Joint Media Release - Poverty & Mental Health: System Solutions to Improve Wellbeing
To coincide with Mental Health Week, Anglicare WA and the Western Australian Association of Mental Health (WAAMH) released Poverty & Mental Health: Reducing Systemic Harm to Improve Wellbeing. The report analyses recent research into the links between poverty and mental health, outlining key government policies that unintentionally exacerbate problems and recommending alternative approaches.
The report’s authors point to decades of research affirming the causal link between financial difficulties and mental health challenges. Further, they found the relationship is bi-directional: people experiencing mental health challenges are twice as likely to experience financial troubles, and vice versa.
Anglicare WA CEO Mark Glasson said, “For people living in poverty and struggling with mental health challenges, inadequate policy decisions can create serious barriers to thriving.”
“The report outlines four key recommendations that can lead to better societal outcomes.”
“The current rates of income support keep people well below the poverty line, increasing the risk of mental health challenges. The excessively burdensome, complex, and punitive mutual employment obligations place undue hardship and stress on jobseekers. The lack of access to early childhood interventions, and a service system that often retraumatises users, place additional barriers in front of people already doing it really tough.” Mr Glasson said.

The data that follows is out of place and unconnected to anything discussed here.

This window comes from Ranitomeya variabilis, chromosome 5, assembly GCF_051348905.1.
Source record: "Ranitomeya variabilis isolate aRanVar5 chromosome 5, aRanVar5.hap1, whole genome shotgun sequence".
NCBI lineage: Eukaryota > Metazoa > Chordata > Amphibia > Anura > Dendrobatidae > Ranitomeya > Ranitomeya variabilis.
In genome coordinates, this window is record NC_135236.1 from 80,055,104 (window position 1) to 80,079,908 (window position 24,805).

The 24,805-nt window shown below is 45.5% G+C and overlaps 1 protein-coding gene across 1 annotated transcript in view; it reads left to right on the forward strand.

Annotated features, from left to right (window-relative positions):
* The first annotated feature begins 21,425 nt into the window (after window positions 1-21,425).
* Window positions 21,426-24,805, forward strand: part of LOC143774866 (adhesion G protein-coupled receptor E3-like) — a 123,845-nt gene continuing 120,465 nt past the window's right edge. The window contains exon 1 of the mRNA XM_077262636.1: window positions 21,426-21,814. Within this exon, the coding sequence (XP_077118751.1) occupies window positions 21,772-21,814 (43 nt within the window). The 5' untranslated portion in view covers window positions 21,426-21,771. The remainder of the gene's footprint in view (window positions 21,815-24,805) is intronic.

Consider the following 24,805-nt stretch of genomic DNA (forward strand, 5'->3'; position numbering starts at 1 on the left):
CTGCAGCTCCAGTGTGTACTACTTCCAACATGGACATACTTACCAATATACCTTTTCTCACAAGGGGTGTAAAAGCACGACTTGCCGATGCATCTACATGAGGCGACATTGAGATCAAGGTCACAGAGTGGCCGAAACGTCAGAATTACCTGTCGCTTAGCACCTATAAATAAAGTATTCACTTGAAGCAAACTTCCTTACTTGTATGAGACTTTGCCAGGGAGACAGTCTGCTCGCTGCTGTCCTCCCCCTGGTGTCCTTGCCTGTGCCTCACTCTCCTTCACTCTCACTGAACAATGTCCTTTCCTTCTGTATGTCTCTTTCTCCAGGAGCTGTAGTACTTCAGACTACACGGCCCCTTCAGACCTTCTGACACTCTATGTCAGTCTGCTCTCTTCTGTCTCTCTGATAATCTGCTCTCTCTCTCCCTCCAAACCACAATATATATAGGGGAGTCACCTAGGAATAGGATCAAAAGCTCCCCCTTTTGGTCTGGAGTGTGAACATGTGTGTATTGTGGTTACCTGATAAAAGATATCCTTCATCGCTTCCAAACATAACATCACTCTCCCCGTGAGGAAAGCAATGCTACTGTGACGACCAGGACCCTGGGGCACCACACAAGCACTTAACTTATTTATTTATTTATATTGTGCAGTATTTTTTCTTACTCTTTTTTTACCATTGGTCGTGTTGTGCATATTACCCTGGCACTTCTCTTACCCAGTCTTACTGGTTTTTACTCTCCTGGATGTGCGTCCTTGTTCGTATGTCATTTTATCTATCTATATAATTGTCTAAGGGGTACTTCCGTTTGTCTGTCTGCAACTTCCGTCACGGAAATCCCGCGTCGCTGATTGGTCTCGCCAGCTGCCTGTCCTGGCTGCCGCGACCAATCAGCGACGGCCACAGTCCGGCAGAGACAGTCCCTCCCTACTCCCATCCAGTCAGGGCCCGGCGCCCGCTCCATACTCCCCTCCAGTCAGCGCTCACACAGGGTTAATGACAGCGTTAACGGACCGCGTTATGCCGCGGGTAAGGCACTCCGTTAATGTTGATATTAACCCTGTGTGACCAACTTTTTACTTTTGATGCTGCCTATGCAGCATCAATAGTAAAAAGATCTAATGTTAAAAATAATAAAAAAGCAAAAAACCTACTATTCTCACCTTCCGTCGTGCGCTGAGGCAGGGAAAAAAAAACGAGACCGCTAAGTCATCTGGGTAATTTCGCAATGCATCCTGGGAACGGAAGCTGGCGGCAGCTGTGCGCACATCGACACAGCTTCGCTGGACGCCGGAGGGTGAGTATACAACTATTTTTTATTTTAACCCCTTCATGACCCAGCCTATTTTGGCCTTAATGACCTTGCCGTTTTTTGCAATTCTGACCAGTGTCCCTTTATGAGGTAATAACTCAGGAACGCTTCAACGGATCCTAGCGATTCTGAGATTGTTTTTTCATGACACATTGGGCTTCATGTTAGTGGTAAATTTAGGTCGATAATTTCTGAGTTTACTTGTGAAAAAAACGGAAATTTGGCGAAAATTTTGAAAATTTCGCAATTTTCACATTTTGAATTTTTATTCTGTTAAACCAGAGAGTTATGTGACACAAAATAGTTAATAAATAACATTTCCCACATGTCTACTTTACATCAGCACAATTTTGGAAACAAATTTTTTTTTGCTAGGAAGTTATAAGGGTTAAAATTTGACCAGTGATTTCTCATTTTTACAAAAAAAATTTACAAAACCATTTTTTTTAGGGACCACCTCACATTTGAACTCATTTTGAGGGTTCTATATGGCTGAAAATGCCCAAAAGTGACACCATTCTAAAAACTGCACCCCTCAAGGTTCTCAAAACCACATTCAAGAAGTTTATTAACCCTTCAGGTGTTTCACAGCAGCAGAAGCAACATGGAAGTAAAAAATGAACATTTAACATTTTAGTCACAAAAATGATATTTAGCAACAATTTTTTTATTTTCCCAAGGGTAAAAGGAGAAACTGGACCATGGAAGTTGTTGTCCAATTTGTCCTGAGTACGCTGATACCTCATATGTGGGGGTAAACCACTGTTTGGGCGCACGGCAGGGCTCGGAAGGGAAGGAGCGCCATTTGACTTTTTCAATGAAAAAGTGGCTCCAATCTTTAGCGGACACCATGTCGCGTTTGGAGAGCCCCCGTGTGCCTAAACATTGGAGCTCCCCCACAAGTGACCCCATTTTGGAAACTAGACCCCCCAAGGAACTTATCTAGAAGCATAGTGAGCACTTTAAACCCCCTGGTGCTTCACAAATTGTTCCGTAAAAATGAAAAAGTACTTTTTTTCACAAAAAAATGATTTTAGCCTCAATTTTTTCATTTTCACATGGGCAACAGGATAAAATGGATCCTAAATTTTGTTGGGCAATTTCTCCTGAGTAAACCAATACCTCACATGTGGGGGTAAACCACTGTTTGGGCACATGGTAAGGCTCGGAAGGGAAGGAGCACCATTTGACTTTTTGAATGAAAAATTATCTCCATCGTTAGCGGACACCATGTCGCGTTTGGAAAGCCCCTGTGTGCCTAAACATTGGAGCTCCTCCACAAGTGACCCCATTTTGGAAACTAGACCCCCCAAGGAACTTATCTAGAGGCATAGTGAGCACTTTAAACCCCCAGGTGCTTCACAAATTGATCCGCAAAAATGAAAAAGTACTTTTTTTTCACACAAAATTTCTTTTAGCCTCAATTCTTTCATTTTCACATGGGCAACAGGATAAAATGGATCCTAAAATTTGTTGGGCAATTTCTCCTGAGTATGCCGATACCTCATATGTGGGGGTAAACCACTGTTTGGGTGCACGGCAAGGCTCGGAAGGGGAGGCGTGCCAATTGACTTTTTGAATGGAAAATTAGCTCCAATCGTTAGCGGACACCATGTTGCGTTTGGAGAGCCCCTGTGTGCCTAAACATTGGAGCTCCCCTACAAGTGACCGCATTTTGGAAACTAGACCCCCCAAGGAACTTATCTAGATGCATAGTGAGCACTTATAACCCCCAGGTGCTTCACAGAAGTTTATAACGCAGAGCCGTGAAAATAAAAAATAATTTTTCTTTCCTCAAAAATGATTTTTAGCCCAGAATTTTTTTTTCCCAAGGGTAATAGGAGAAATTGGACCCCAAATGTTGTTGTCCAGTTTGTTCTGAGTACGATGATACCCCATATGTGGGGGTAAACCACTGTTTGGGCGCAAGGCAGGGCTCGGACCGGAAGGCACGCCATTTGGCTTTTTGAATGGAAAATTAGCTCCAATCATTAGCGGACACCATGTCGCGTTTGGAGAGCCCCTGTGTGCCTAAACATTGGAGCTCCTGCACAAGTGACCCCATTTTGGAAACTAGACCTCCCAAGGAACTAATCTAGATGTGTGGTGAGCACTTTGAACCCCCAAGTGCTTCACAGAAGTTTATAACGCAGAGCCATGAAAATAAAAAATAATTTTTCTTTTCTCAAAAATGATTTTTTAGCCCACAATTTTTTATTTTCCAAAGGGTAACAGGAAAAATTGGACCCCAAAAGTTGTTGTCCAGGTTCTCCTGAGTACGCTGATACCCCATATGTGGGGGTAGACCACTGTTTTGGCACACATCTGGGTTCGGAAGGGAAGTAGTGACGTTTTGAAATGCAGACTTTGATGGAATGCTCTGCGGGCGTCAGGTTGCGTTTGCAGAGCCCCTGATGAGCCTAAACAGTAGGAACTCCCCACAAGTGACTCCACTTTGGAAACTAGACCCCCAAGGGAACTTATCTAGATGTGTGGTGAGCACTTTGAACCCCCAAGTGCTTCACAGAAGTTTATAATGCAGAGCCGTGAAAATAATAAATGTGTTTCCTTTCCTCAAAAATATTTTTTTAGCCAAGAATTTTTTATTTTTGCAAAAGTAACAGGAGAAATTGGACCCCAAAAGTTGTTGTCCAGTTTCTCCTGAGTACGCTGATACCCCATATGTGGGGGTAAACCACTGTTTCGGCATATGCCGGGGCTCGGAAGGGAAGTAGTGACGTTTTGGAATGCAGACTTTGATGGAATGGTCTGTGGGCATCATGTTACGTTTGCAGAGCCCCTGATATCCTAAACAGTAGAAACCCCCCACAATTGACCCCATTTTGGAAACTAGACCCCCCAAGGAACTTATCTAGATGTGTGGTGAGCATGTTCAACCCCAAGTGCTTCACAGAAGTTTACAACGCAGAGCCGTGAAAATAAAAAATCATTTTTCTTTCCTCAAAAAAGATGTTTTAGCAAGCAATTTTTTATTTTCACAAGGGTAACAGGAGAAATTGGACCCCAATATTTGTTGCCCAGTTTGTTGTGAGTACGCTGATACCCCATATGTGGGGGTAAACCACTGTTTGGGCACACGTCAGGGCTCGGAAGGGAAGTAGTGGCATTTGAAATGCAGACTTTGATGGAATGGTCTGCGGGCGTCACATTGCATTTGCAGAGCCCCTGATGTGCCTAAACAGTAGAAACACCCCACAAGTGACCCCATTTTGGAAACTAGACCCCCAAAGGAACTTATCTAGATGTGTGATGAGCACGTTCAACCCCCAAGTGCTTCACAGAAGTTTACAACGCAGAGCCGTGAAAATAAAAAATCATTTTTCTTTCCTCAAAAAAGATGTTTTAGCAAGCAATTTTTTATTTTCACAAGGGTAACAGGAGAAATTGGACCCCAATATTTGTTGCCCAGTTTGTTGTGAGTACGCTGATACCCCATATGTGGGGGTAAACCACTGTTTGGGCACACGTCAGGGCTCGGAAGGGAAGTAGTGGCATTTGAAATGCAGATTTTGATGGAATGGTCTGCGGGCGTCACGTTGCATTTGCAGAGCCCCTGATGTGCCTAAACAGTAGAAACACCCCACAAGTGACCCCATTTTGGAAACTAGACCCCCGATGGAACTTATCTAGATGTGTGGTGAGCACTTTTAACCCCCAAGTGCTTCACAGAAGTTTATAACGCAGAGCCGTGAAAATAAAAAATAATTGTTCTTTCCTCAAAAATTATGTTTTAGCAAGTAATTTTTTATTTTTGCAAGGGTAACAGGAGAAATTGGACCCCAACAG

CEO of WAAMH, Taryn Harvey, said “We know that in addition to adequate income support, one of the best ways to reduce the risk of poverty is employment.
“The issues paper highlights evidence-based programs such as the Individual Placement and Support model which uses a tailored approach to support individuals to achieve meaningful employment. The successful program has been operationalised across 50 Headspace sites in Australia and several mental health services in WA and SA - with support from the Federal Government.
“We also know that prevention and early intervention supports such as the Anglicare WA Child Parent Centres (CPCs) improve access to supports that are tailored to the needs of parents, families and communities, and leads to positive mental health outcomes.”
Ms Harvey said, “Solutions lie in government and organisations seeing poverty as a public health issue and redesigning systems to place human dignity at their core.”
- Download the snapshot report [PDF, 297KB]
- Download the full report [PDF, 1.16MB]
- For more information, visit Anglicare WA
James D McHale
Media & PR Lead, Anglicare WA
0405 297 024
Projects Lead, WAAMH